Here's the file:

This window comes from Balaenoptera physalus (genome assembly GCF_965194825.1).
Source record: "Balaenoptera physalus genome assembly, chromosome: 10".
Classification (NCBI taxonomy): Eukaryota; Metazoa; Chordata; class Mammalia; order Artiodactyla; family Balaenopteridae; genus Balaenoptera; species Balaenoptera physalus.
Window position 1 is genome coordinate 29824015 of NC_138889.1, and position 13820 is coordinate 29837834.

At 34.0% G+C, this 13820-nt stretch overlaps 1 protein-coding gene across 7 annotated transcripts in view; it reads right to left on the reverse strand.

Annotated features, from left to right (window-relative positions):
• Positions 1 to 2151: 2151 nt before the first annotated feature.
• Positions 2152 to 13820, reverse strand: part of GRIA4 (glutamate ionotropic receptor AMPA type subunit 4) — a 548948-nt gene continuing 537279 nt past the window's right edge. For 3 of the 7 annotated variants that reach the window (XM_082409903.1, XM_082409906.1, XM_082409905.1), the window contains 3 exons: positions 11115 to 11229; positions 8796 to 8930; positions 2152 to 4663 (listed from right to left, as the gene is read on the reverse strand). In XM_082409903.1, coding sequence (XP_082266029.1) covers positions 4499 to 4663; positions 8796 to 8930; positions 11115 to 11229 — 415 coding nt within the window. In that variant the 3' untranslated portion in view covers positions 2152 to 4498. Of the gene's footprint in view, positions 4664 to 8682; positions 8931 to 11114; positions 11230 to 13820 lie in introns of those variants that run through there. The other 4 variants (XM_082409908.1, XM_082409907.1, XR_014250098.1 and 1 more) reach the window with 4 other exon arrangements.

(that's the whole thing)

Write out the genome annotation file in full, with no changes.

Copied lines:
This window comes from Balaenoptera physalus (genome assembly GCF_965194825.1).
Source record: "Balaenoptera physalus genome assembly, chromosome: 10".
Classification (NCBI taxonomy): Eukaryota; Metazoa; Chordata; class Mammalia; order Artiodactyla; family Balaenopteridae; genus Balaenoptera; species Balaenoptera physalus.
Window position 1 is genome coordinate 29824015 of NC_138889.1, and position 13820 is coordinate 29837834.

At 34.0% G+C, this 13820-nt stretch overlaps 1 protein-coding gene across 7 annotated transcripts in view; it reads right to left on the reverse strand.

Annotated features, from left to right (window-relative positions):
• Positions 1 to 2151: 2151 nt before the first annotated feature.
• Positions 2152 to 13820, reverse strand: part of GRIA4 (glutamate ionotropic receptor AMPA type subunit 4) — a 548948-nt gene continuing 537279 nt past the window's right edge. For 3 of the 7 annotated variants that reach the window (XM_082409903.1, XM_082409906.1, XM_082409905.1), the window contains 3 exons: positions 11115 to 11229; positions 8796 to 8930; positions 2152 to 4663 (listed from right to left, as the gene is read on the reverse strand). In XM_082409903.1, coding sequence (XP_082266029.1) covers positions 4499 to 4663; positions 8796 to 8930; positions 11115 to 11229 — 415 coding nt within the window. In that variant the 3' untranslated portion in view covers positions 2152 to 4498. Of the gene's footprint in view, positions 4664 to 8682; positions 8931 to 11114; positions 11230 to 13820 lie in introns of those variants that run through there. The other 4 variants (XM_082409908.1, XM_082409907.1, XR_014250098.1 and 1 more) reach the window with 4 other exon arrangements.